At the same time, extreme rates of cargo theft, and a high volume of illegal drug smuggling continue to pose security risks to supply chains in several areas. And the presence of unauthorized migrants in large quantities across Europe means a significant labor-rights violation risk to supply chains there, one that’s often discounted as a concern in Europe in favor of the traditionally more visible hotspots in regions such as Asia. Furthermore, mass migration has led to delays of cargo traffic in parts of Europe and along the U.S.-Mexico border.
Political Protests and Global Ideological Shifts
Last year, shifts in political ideology were felt throughout the world, resulting not only in large protest movements on nearly every continent, but also severe impact on the environment and labor from privatization and deregulation. Increased political shifts will likely jeopardize regional alliances and threaten existing trade relations.
Last year, Hong Kong and a number of other countries experienced a phenomenon in which a minor grievance against the government became a catalyst for broader, and often violent, expansive protest movements. While not an exhaustive list, similar political protest movements occurred in Puerto Rico, Indonesia, Haiti, Chile, Bolivia, Ecuador, Iran, Iraq, Lebanon, and Colombia throughout 2019.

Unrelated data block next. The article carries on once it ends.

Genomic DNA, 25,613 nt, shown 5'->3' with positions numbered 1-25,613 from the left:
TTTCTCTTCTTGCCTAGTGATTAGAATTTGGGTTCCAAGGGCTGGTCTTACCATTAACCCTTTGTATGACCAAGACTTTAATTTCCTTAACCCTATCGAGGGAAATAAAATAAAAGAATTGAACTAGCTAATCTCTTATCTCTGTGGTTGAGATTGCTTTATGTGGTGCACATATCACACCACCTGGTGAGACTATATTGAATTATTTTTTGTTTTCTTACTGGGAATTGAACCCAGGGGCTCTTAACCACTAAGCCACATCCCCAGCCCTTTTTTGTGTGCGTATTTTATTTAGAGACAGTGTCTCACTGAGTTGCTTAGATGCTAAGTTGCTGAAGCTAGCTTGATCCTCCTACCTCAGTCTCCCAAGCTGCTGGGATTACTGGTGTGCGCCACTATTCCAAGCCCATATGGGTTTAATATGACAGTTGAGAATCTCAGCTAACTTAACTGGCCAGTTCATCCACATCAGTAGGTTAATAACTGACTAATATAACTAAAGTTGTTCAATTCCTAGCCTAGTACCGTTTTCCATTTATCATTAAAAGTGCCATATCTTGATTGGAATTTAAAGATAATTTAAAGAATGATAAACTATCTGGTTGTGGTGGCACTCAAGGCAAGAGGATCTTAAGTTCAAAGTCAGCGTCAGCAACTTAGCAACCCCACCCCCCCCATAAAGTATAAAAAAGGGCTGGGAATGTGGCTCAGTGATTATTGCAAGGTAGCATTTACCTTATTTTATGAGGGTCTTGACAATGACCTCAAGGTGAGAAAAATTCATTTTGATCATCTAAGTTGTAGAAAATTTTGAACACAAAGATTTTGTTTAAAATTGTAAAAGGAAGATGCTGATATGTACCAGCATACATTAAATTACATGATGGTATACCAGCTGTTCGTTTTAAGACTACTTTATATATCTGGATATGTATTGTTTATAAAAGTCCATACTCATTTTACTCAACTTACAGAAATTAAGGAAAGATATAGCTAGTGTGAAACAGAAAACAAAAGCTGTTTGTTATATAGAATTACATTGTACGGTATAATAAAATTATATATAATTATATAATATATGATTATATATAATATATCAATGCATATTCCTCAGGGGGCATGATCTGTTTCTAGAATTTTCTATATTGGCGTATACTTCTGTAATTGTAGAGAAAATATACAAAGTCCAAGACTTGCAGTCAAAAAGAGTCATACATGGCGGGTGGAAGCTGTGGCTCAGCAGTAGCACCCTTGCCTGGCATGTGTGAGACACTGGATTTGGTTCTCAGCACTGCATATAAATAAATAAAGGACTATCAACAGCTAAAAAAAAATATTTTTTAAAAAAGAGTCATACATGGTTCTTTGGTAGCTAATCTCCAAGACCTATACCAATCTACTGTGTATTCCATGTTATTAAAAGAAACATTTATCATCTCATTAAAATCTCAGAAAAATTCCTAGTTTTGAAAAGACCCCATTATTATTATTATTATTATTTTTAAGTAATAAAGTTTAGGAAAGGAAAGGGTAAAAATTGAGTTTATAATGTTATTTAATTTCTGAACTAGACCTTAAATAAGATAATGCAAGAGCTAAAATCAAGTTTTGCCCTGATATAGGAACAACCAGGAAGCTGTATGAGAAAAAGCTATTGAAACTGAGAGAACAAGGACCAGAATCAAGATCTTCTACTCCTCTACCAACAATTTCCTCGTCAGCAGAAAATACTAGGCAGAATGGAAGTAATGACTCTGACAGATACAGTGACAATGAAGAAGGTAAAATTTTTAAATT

In 2020, the consequences of these political changes will continue to reverberate, as companies reconsider once-stable locations from a business continuity and freight disruption perspective. They also need to be more mindful of corporate social responsibility vulnerabilities arising from laissez-faire policies.
Global Risk of Terrorism and Tensions in the Middle East
And finally, as political protests continue to grow and intensify in 2020, incidents of terrorism are likely to occur as fringe political movements look for new methods to get their message across. This uncertainty and potential for destruction from terrorism can upend established supply chain routes and force the need for new sources of materials and components. While organized terrorism largely faded in 2019, resurgent tensions in the Middle East between Iran and the United States, Turkey and Syria, and in Yemen still cast a pallor of danger on any supply chains operating in the region, notably logistics operations through the Gulf of Oman and the Strait of Hormuz.
Regardless of how these unsettling trends affect your business or supply chain, it’s clear they are not going away. Emerging challenges and variations of old threats will require more than tried-and-tested solutions — they demand innovative thinking to ensure continuity and resiliency in the year ahead.